Feb 07, 2018 · In wake of Trump tax bill, companies have raced to buy back their own stock Published Wed, Feb 7 2018 12:00 PM EST Updated Wed, Feb 7 2018 5:08 PM EST Patti Domm @in/patti-domm-9224884/ @pattidomm

  8. Why Trump's Tax Cut Plan Will Fuel Stock Buybacks, Not Jobs ...

    money.usnews.com/investing/articles/2017-05-08/...

    May 08, 2017 · President Donald Trump's recently proposed tax cut plan cuts corporate taxes from 35 percent to 15 percent, and also calls for a one-time tax break for corporations repatriating overseas from ...

    • Author: John Divine
  9. Trump's Tax Plan and How It Affects You - The Balance

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    Jan 18, 2020 · Business tax cuts are permanent, while the individual cuts expire in 2025. But the nation's largest private employer, Walmart, said it will raise wages. It will also use the money saved by the tax cuts to give $1,000 bonuses and increase benefits. As of March 2018, the tax cut spurred a record number of mergers.

  10. A year after their tax cuts, how have corporations spent the ...

    www.washingtonpost.com/business/economy/a-year...

    Dec 14, 2018 · Warren Buffett repurchased nearly $1 billion of Berkshire Hathaway shares, although the billionaire Omaha investor has been reluctant to buy back shares in the past. Since the first quarter of 2008, U.S. companies have repurchased $5.7 trillion of their stock, according to Birinyi Associates.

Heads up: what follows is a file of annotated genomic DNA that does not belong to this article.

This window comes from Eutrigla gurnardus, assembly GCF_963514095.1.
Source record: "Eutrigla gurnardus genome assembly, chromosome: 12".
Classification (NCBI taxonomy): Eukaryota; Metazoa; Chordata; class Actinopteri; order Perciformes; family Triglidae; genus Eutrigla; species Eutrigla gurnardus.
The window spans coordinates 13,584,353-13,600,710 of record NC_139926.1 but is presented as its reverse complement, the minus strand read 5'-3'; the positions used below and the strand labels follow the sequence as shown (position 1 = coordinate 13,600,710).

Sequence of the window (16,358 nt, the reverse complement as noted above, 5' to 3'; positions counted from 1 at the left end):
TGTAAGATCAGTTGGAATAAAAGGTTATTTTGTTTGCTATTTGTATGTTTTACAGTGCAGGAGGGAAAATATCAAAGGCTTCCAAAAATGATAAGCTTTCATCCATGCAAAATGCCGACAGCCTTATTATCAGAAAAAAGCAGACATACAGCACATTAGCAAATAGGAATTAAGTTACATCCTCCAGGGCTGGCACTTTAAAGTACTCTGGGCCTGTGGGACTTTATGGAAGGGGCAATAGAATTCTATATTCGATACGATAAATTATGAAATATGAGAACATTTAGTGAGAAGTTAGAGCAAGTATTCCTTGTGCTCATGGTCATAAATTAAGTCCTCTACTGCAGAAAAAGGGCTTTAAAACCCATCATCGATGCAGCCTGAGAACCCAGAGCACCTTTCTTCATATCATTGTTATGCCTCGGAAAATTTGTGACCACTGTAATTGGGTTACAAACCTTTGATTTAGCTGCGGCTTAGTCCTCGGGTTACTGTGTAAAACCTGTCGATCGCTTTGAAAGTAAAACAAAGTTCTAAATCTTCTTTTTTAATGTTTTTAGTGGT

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A new book written by New York Times reporter David Enrich reveals that Deutsche Bank’s own general counsel was appalled that the bank kept Trump as a client, as he kept defaulting on debts even after all other banks had cut him off from funding.

 

A review of the book published in the Times reveals that Deutsche Bank was so desperate to have Trump as a high-profile American client that its private banking division kept lending him money even after its real estate division cut him off for failing to repay his loans.

 

“Deutsche’s brass was so in thrall to Trump’s celebrity, and so eager to expand in America, one division lent $48 million to cancel the debt on a Chicago skyscraper — a debt Trump had defaulted on with another wing of the same bank,” the review explains. “They bought his pitch as voters would. In what could serve as a requiem for the country’s lost innocence, the general counsel said, ‘What the hell are we doing lending money to a guy like this?'”

 

 

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Ex-Trump adviser flails wildly after CNN guest dismantles his ‘best economy ever’ talking points

 

 

Stephen Moore, a former economic adviser for President Donald Trump, flailed wildly on CNN when Washington Post business columnist Catherine Rampell schooled him about the real facts behind the economy.

 

During the debate, Rampell argued that the economy right now isn’t all that different from the economy under former President Barack Obama, as GDP growth remains stuck under 3 percent, wage growth has remained sluggish, and job growth has actually slowed down in the first three years of Trump’s presidency compared to the last three years of Obama’s presidency.

 

Even more damning, Rampell said, was that Trump achieved this so-so growth despite passing a massive tax cut that has the government once again running $1 trillion deficits.

 

Moore, however, objected to this argument and complained that the federal government also ran $1 trillion deficits under Obama.

 

“During the great recession!” Rampell shot back. “Deficits always go up when the economy is doing badly, both because of stimulus and because, you know, people are out of work, tax revenues fall. They are more likely to claim unemployment insurance and things like that. Deficits are supposed to expand when the economy is doing badly. They are not supposed to expand when the economy is doing well!”

Watch the video below.